This is a guest blog from “EFavorite” on much the same topic as I posted earlier today. Here goes:
Now I get it, The Post is giving Rhee credit for closing the achievement gap BEFORE SHE EVEN ARRIVED. It is the only way to cherry pick improvement from otherwise disappointing scores. The DC-CAS test is taken in the spring; Rhee didn’t arrive until the summer of 2007.
Counting the DC-CAS taken in the spring of 2007, then the 10th grade reading gap (the only grade that takes the test in high school) has closed a bit (1.7 points), from 46.6% in 2007 to 44.9% in 2010.
However, using only the 10th grade reading tests taken under Rhee’s watch, the gap has widened 6.5 points, from 38.4 in 2008 to 44.9% in 2010.
The news is a little better for Rhee on math. In 2007, before she arrived, the gap was 53.1%. Compared to 2010, it narrowed 4.8 points to 48.3%. However, after widening a bit in 2008 (54.4% and narrowing again in 2009 (42.9%), it widened to 48.3% in 2010.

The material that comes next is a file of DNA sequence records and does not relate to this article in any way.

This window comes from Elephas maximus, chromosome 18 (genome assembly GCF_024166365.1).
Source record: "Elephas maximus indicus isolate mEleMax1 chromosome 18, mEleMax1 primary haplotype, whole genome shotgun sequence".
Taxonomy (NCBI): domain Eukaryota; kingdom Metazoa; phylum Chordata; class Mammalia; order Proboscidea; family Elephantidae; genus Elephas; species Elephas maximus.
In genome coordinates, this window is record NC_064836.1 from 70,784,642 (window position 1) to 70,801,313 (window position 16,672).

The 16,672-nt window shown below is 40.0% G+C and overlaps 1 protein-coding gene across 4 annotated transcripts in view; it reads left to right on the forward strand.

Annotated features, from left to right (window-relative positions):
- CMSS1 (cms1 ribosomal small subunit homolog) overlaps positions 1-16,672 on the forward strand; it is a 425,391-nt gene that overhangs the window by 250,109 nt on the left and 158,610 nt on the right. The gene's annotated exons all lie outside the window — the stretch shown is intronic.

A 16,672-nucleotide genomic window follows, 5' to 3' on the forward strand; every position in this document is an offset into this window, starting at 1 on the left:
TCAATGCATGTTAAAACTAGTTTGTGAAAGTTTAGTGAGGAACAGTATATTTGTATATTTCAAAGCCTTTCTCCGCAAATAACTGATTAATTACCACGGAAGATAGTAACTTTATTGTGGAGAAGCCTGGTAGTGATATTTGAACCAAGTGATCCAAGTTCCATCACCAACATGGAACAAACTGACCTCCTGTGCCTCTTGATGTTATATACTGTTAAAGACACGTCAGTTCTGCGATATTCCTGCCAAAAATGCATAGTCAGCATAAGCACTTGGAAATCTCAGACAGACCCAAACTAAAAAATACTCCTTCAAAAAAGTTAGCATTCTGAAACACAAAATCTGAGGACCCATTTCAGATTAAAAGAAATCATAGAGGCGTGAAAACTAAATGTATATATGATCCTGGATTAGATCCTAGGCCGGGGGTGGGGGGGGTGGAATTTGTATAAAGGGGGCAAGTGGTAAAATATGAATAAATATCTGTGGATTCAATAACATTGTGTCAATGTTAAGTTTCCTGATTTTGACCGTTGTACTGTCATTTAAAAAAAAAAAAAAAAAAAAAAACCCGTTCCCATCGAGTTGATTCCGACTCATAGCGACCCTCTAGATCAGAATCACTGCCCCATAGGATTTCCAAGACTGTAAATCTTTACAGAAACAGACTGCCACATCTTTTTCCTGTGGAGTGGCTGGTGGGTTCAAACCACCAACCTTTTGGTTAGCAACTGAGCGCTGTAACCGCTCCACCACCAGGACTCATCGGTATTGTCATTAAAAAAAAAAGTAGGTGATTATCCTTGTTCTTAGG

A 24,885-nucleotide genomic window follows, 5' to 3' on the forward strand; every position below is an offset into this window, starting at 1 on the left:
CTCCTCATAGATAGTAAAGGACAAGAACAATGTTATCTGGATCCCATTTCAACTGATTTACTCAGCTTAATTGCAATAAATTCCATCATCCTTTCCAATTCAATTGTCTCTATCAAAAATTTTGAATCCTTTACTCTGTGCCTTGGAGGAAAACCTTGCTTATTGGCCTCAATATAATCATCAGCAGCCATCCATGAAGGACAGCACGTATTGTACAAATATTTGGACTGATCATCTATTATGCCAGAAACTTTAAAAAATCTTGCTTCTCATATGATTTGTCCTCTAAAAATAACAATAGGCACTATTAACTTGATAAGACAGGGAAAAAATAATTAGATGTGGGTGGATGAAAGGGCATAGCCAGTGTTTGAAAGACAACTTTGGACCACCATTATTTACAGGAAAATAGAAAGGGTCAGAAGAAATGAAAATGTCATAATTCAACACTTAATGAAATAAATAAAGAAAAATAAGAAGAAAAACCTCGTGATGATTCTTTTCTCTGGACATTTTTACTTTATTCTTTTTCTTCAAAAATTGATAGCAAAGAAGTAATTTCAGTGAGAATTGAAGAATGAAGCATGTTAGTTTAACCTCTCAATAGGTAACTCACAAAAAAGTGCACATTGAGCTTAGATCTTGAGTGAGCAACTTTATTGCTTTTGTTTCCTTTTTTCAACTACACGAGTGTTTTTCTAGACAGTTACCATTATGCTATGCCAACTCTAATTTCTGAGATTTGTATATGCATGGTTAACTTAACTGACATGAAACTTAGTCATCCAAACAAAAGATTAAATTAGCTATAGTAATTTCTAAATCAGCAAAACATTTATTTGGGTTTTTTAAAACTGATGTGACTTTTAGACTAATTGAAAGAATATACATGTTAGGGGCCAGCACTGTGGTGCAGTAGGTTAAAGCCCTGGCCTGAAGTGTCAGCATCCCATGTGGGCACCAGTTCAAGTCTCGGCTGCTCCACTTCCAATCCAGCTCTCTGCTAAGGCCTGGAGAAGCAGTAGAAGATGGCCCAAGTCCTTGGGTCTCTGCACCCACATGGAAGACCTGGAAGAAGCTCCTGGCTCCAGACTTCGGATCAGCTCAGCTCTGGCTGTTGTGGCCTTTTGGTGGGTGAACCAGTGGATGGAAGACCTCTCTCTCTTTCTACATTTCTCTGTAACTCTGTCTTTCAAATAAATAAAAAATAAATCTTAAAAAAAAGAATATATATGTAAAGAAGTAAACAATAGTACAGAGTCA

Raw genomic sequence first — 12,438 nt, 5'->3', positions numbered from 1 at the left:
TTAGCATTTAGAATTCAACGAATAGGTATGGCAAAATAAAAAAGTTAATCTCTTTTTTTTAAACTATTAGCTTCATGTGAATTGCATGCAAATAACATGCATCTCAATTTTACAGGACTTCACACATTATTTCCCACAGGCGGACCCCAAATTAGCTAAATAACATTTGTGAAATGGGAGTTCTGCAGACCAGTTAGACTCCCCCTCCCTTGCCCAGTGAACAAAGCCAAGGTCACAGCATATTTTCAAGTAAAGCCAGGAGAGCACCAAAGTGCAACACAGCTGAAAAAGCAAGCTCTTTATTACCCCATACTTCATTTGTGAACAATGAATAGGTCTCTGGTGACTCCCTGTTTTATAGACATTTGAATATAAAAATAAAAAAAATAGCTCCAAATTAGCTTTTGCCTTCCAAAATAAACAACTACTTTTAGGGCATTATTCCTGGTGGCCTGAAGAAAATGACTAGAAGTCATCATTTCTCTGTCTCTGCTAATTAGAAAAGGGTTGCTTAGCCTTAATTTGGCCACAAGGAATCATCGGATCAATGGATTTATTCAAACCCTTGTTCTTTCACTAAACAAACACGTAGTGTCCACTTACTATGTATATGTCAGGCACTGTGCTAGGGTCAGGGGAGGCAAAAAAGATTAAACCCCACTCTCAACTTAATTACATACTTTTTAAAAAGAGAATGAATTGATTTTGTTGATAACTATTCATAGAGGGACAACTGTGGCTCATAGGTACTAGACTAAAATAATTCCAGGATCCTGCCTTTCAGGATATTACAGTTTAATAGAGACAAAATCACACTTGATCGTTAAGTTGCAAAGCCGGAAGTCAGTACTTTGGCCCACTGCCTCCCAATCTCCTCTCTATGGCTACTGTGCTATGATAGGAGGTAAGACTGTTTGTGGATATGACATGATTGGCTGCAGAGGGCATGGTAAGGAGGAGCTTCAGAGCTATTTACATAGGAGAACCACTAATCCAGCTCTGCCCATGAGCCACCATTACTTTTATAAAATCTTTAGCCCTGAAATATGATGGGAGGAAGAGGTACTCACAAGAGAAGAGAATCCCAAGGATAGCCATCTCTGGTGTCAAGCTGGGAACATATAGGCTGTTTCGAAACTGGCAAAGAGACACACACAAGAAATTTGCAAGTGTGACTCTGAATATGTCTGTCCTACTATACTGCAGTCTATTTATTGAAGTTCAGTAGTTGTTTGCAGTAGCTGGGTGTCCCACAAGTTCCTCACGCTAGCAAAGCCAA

The achievement gap is similar, but worse, for Rhee, among Hispanic 10th graders, and the reading and math achievement gap numbers are abysmal for minority 3rd graders, which of course, this editorial does not mention.
So, now let’s parse the section in the editorial about the achievement gap, with comments in [brackets]:
“There also has been success [as well as failure] in shrinking the achievement gap between white and minority students [only 10thgrade math improved and only by 2 or 3 points] between 2007 and 2010 on the D.C. Comprehensive Assessment System [But Rhee can’t be credited for gains in 2007, because she wasn’t here yet]. African American students in particular had success in closing the gap [Their losses under Rhee’s watch weren’t as great as Hispanic losses], with the most significant gains [that is, the ONLY minority gains], on the secondary level.” [There were no gains at the elementary level.]
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